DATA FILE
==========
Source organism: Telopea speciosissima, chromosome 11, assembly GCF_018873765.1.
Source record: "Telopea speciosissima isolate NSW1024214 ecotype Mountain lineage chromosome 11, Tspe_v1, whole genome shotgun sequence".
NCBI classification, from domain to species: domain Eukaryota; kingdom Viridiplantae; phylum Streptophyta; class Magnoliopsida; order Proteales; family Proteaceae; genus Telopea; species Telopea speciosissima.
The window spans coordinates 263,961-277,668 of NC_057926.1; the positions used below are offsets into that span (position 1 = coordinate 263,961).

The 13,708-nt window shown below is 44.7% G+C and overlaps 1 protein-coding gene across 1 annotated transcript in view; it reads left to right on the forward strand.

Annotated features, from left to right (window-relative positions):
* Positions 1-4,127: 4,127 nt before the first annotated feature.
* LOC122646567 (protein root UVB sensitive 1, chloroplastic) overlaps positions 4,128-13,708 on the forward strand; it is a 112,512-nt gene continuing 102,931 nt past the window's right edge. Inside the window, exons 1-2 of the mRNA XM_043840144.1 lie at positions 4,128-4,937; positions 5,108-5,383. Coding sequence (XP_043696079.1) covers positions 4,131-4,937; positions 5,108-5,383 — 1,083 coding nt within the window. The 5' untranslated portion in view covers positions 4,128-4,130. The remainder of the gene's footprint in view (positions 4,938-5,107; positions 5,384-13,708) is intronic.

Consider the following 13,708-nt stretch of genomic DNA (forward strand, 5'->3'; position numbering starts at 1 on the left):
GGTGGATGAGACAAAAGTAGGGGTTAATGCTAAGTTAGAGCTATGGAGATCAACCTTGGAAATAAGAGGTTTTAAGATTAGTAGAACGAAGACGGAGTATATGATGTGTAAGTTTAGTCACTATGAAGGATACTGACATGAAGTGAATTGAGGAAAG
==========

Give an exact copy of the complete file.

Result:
Source organism: Telopea speciosissima, chromosome 11, assembly GCF_018873765.1.
Source record: "Telopea speciosissima isolate NSW1024214 ecotype Mountain lineage chromosome 11, Tspe_v1, whole genome shotgun sequence".
NCBI classification, from domain to species: domain Eukaryota; kingdom Viridiplantae; phylum Streptophyta; class Magnoliopsida; order Proteales; family Proteaceae; genus Telopea; species Telopea speciosissima.
The window spans coordinates 263,961-277,668 of NC_057926.1; the positions used below are offsets into that span (position 1 = coordinate 263,961).

The 13,708-nt window shown below is 44.7% G+C and overlaps 1 protein-coding gene across 1 annotated transcript in view; it reads left to right on the forward strand.

Annotated features, from left to right (window-relative positions):
* Positions 1-4,127: 4,127 nt before the first annotated feature.
* LOC122646567 (protein root UVB sensitive 1, chloroplastic) overlaps positions 4,128-13,708 on the forward strand; it is a 112,512-nt gene continuing 102,931 nt past the window's right edge. Inside the window, exons 1-2 of the mRNA XM_043840144.1 lie at positions 4,128-4,937; positions 5,108-5,383. Coding sequence (XP_043696079.1) covers positions 4,131-4,937; positions 5,108-5,383 — 1,083 coding nt within the window. The 5' untranslated portion in view covers positions 4,128-4,130. The remainder of the gene's footprint in view (positions 4,938-5,107; positions 5,384-13,708) is intronic.

Consider the following 13,708-nt stretch of genomic DNA (forward strand, 5'->3'; position numbering starts at 1 on the left):
GGTGGATGAGACAAAAGTAGGGGTTAATGCTAAGTTAGAGCTATGGAGATCAACCTTGGAAATAAGAGGTTTTAAGATTAGTAGAACGAAGACGGAGTATATGATGTGTAAGTTTAGTCACTATGAAGGATACTGACATGAAGTGAATTGAGGAAAG